Translating principles into effective policies through UIL’s CONFINTEA Fellowship Programme


CONFINTEA Fellowship Programme 2016
8 December 2016

The UNESCO Institute for Lifelong Learning (UIL), through the CONFINTEA Fellowship Programme, seeks to build capacities of government officials in the field of adult learning and education (ALE). Global leaders agree that ALE empowers individuals and brings lasting benefits to societies, which is why they have committed to improve their countries’ ALE policies and practices in a series of international declarations since 2009, including the 2030 Agenda for Sustainable Development.

UIL launched the CONFINTEA Fellowship Programme in 2011; since then, it has hosted thirty-two Fellows from twenty-eight countries. In October 2016, UIL brought together senior government officials and NGO representatives from ten countries for an intense one-month programme overseen by UIL experts with support from Professor Kjell Rubenson (University of British Columbia, Vancouver, Canada). The CONFINTEA Fellows worked to:

  • identify their countries’ main challenges and needs;
  • deepen their understanding of the 2009 Belém Framework for Action (BFA) and the Recommendation on Adult Learning and Education (2015); and
  • design ALE strategies that are tailored to national needs and contexts.

The 2016 Fellows came from Ethiopia, Grenada, Jamaica, Lao PDR, Mauritius, Philippines, Suriname, Uganda, Uzbekistan and Viet Nam. The policies they drafted covered a wide range of important subjects in the following areas:

ALE and integrated literacy

  • Draft Strategy to Enhance Women’s Participation in Adult Literacy Programmes in Ethiopia
    (Mr Abiyou Abera Biwota, Senior Specialist, Adult and Non-Formal Education Association in Ethiopia)
  • Introduction of Basic Education Skills to Families through Family Learning (Ms Gertrude Niles, Literacy Coordinator, Adult and Lifelong Unit of the Ministry of Education and Human Resource Development and the Environment in Grenada)
  • Equipping for Life and Work: Taking an Integrated Approach Towards Adult Basic Education and Technical and Vocational Education and Training – A Policy Imperative (Ms Grace-Camille Munroe, Deputy Executive Director, Jamaican Foundation for Lifelong Learning [JFLL])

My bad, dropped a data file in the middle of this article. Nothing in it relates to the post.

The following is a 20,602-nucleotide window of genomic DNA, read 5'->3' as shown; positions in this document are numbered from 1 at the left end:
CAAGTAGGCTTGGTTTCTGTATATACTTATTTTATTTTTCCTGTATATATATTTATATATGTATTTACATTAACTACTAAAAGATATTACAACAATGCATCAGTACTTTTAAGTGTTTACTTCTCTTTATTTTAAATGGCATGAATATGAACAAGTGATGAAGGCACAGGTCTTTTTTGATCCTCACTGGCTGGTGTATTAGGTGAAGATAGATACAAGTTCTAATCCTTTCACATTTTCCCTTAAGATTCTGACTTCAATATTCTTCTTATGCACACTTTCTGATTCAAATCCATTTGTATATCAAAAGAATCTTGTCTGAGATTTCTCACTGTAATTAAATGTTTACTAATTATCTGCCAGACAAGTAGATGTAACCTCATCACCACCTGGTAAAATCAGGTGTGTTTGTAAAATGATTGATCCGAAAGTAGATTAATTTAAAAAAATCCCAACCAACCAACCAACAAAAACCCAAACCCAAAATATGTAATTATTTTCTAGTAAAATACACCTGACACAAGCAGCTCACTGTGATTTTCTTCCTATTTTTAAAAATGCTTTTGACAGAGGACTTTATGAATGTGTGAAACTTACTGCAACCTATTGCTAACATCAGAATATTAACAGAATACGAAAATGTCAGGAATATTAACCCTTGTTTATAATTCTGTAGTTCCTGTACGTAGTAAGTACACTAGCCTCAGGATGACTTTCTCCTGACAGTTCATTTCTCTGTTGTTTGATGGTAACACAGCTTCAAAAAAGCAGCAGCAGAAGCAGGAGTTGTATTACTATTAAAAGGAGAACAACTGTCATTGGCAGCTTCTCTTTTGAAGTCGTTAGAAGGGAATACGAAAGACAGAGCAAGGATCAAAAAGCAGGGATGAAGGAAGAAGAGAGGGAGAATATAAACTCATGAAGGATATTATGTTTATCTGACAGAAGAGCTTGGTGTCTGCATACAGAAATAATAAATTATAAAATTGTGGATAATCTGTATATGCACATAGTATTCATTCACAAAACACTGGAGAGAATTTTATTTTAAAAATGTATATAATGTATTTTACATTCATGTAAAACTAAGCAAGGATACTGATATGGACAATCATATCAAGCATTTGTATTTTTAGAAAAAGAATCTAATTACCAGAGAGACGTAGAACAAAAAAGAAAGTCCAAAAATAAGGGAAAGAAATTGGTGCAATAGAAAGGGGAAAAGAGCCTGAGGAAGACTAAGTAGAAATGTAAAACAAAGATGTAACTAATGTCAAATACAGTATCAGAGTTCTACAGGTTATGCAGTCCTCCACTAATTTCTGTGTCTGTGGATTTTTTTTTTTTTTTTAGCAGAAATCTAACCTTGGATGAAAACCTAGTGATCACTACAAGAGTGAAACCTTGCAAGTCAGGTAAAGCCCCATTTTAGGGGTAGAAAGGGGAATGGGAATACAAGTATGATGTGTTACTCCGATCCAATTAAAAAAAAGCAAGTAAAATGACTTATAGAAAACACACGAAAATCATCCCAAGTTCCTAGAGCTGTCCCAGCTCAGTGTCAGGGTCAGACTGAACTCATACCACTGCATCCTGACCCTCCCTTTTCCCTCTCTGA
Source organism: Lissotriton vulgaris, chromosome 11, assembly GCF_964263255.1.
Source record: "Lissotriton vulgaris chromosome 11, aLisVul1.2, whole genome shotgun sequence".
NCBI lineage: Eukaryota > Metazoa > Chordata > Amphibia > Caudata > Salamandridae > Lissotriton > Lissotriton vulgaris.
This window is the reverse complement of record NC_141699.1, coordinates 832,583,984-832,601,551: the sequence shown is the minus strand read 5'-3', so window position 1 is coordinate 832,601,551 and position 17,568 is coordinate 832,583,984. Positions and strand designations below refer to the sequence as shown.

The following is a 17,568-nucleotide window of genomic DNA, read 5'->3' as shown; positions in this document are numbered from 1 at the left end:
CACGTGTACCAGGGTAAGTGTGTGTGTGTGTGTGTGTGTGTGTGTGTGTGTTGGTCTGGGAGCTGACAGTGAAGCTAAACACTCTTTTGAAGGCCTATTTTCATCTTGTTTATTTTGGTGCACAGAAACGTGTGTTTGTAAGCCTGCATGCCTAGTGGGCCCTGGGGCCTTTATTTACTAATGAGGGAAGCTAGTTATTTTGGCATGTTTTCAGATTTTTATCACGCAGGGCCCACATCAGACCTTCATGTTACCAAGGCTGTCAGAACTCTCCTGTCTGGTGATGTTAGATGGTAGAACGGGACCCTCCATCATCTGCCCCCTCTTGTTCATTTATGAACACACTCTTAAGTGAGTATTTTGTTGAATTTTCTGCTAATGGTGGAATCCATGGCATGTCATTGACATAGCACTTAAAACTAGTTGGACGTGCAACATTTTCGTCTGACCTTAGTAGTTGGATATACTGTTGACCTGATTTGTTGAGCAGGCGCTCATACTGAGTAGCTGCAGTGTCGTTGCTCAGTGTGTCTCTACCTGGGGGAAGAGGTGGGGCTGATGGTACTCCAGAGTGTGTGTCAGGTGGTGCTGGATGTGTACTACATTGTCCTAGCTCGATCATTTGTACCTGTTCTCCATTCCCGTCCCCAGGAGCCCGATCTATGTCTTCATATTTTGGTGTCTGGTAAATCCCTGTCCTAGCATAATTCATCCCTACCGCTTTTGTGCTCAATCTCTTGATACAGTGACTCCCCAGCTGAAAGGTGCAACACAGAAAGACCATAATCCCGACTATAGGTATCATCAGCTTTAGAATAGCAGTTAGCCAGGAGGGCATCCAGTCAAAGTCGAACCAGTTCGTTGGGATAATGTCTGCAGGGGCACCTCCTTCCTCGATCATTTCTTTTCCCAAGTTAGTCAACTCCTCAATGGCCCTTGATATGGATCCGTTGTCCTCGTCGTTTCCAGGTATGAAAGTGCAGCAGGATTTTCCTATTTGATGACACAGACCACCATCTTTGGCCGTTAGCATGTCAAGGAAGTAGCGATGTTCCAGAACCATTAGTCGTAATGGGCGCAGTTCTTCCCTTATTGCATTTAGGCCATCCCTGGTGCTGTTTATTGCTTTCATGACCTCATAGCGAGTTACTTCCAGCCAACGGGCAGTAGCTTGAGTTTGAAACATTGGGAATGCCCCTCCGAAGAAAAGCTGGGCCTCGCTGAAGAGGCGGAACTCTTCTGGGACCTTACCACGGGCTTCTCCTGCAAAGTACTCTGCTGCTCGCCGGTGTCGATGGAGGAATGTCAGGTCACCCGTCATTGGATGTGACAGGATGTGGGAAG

• A National Strategic Plan on Adult Literacy and Education in Suriname (Ms Innocentia Sanseviera Soentik, Policy Collaborator, Division of Literacy and Adult Education of the Ministry of Education, Science and Culture in Suriname)
  • Introduction of a New Basic Adult Education Programme for Women at the National Women’s Council (Mr Aveenash Appadoo, Acting Head, Planning and Research Unit of the Ministry of Gender Equality, Child Development and Family Welfare in Mauritius)

ALE in promoting Lifelong Learning

  • An Outline of the Needs and Requirements for Lifelong Learning in Uzbekistan (Ms Dilnoza Kurbanova, Education Programme Specialist, National Commission of the Republic of Uzbekistan for UNESCO)
  • Strengthening the Capacity of ALE Teachers and Facilitators: A Strategy to Foster Quality Improvements in ALE in the Philippines (Ms Maria Ana Liza V. Serrana, Specialist, Learning and Training Development Unit, SEAMEO INNOTECH)

ALE and Community Learning Centres (CLC)

  • Developing a National Programme to Promote a Reading Culture in Viet Nam (Ms Lien Anh Tong, Specialist, Continuing Education Department of the Ministry of Education and Training in Viet Nam)
  • Establishing Community Learning Centres as Vehicles for Socio-Economic Transformation (Ms Imelda Kyaringabira Engabi, Principal Literacy Officer at the Ministry of Gender, Labour and Social Development in Uganda)
  • Strategy for Aligning the Community-Based Learning Centres with the Purpose of National Education Policy on Promoting Lifelong Learning and Adult Learning (Mr Vannakone Phannolath, Information and Public Management Official at the Ministry of Education and Sports, Department of Non-Formal Education in Lao PDR)

For further information, contact UIL at: uil-ale@unesco.org